When I was first on the path to buying this home, I went to a home buyer course that Urban League offers for anyone. It was so eye-opening because it was mostly people of color, but there was also a big age variance of people buying homes and starting from complete scratch. They had no bearings, no reference point. Oftentimes, that is what prohibits people of color from taking that first chance to buy a home. You have this fear of not knowing what the process looks like, or being scarred by the trauma of losing a home. So I think programs such as the home buyer course and other initiatives that support education break it down into bite-size approaches. Like, this is doable.
It's interesting and truly impactful to know there are resources available that can help take away the stigma that people of color often face when it comes to taking a leap of faith and becoming a homeowner.
What is your vision for the future of Columbus?
Columbus is an amazing city, and I think it has a lot of opportunities for people of color and non–people of color alike to live together in communities that are rich in culture and rich in history. And I'm optimistic that through energy-efficiency initiatives like the Community Energy Savers Program and community-engagement resources like the Columbus Urban League—and plenty more—we can make sure that not only are we integrated but we're also educated as we integrate, so that everyone is able to get a fair shot at the resources that are available to the city.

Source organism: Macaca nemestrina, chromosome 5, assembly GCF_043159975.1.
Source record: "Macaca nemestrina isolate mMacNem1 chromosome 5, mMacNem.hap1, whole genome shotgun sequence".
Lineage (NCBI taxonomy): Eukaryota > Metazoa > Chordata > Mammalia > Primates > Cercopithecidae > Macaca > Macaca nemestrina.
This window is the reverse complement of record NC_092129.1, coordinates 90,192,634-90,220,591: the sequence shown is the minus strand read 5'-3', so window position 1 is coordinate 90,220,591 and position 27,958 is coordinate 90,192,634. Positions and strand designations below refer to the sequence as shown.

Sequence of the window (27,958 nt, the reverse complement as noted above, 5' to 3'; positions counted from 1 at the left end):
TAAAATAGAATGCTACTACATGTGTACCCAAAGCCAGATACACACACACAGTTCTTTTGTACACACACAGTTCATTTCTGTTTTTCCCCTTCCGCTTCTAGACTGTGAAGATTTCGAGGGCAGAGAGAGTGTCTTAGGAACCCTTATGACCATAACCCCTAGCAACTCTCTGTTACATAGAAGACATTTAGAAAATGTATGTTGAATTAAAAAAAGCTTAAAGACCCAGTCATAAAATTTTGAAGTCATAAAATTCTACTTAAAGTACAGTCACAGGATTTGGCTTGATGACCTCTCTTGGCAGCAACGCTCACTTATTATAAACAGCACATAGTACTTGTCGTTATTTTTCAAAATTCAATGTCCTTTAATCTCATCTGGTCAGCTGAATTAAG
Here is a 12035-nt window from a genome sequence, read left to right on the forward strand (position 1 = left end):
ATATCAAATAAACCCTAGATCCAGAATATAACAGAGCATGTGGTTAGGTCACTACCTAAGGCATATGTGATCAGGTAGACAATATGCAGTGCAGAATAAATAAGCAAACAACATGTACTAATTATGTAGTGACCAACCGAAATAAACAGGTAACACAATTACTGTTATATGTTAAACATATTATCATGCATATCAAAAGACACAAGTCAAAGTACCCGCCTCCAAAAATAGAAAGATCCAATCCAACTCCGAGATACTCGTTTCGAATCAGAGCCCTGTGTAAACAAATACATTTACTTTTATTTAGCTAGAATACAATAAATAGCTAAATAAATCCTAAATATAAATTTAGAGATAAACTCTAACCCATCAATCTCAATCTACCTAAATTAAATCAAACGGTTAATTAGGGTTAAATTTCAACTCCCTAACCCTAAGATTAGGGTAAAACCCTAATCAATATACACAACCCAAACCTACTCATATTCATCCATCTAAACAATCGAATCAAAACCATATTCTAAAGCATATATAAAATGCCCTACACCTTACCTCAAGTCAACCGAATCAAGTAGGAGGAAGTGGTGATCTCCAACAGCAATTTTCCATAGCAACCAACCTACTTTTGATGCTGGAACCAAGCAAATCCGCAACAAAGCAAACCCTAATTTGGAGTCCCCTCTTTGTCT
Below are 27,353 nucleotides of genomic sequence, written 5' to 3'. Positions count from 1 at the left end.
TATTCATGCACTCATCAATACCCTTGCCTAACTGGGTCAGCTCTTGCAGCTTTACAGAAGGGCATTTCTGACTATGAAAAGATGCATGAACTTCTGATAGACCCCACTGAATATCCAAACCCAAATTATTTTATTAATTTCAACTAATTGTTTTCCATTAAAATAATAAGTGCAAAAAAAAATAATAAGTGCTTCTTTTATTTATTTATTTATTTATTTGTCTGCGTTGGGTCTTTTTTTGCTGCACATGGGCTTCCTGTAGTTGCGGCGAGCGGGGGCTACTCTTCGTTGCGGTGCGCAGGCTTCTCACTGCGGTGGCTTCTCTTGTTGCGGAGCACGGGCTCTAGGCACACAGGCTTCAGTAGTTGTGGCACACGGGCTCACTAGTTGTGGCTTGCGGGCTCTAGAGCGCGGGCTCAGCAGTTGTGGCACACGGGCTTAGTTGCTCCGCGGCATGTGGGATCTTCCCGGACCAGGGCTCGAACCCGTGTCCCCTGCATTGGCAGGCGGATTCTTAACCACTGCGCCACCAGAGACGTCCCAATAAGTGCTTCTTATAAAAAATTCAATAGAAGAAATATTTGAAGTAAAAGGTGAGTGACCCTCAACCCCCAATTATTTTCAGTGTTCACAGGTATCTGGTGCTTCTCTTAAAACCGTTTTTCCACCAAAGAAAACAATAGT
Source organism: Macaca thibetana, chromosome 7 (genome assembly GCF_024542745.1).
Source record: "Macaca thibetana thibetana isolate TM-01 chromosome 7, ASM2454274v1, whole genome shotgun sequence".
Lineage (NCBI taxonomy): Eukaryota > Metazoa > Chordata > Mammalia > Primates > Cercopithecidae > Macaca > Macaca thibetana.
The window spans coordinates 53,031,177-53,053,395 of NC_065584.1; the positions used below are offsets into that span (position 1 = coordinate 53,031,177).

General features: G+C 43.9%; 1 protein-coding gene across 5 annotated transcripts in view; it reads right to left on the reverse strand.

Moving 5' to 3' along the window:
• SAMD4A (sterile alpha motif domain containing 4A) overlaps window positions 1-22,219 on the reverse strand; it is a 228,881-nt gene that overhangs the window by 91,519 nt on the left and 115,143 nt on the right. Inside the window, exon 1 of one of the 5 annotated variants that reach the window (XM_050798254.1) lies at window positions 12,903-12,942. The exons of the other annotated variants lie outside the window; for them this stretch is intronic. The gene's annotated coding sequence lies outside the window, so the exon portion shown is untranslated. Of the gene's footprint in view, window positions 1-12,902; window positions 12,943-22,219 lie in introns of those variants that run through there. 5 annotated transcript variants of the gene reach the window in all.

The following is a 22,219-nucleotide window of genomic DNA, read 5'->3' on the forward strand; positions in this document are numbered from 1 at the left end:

I'm optimistic that 10 years from now, we won't have to have this conversation around the social and environmental injustice that take place here in Columbus. And I'm optimistic that if we do talk again in 10 years, it will be about how we've grown to where that's no longer a factor for the success rate of all residents and how the resources that are here are more readily available. I think we have a lot of strong advocates fighting for that to be the case. I am very passionate about that, and I think there are a lot of other young professionals—and more seasoned leaders—who are as well. And I'm very optimistic that we will get there in due time.
NRDC.org stories are available for online republication by news media outlets or nonprofits under these conditions: The writer(s) must be credited with a byline; you must note prominently that the story was originally published by NRDC.org and link to the original; the story cannot be edited (beyond simple things such as time and place elements, style, and grammar); you can’t resell the story in any form or grant republishing rights to other outlets; you can’t republish our material wholesale or automatically—you need to select stories individually; you can't republish the photos or graphics on our site without specific permission; you should drop us a note to let us know when you’ve used one of our stories.
The Association for Energy Affordability is helping to keep low-income housing cool in the summer, warm in the winter, and good for the pocketbook and our climate, all at the same time.
Minneapolis’s 4d program to boost energy efficiency and affordable housing in the city is kicking it up a notch.
Stephanie Gidigbi Jenkins is pushing for public policy solutions that address social equity and climate justice while strengthening access to reliable transportation, affordable housing, and open spaces.
Self-driving shuttles and energy audits are helping to keep this Ohio boomtown booming (without the carbon bust).
Here’s what you need to know about energy efficiency and how you can help save the environment—and money—at the same time.
Dawone Robinson, regional director of NRDC’s Energy Efficiency for All Project, works to create opportunities for low-income communities of color to save energy and money.
As NRDC’s California state lead for clean energy and equity, Alexis Cureton is working to ensure that communities of color help shape energy policy, both inside and outside of the energy sector.
To truly achieve an equitable, fair, and greener future, we must defend Black lives and our climate future, together.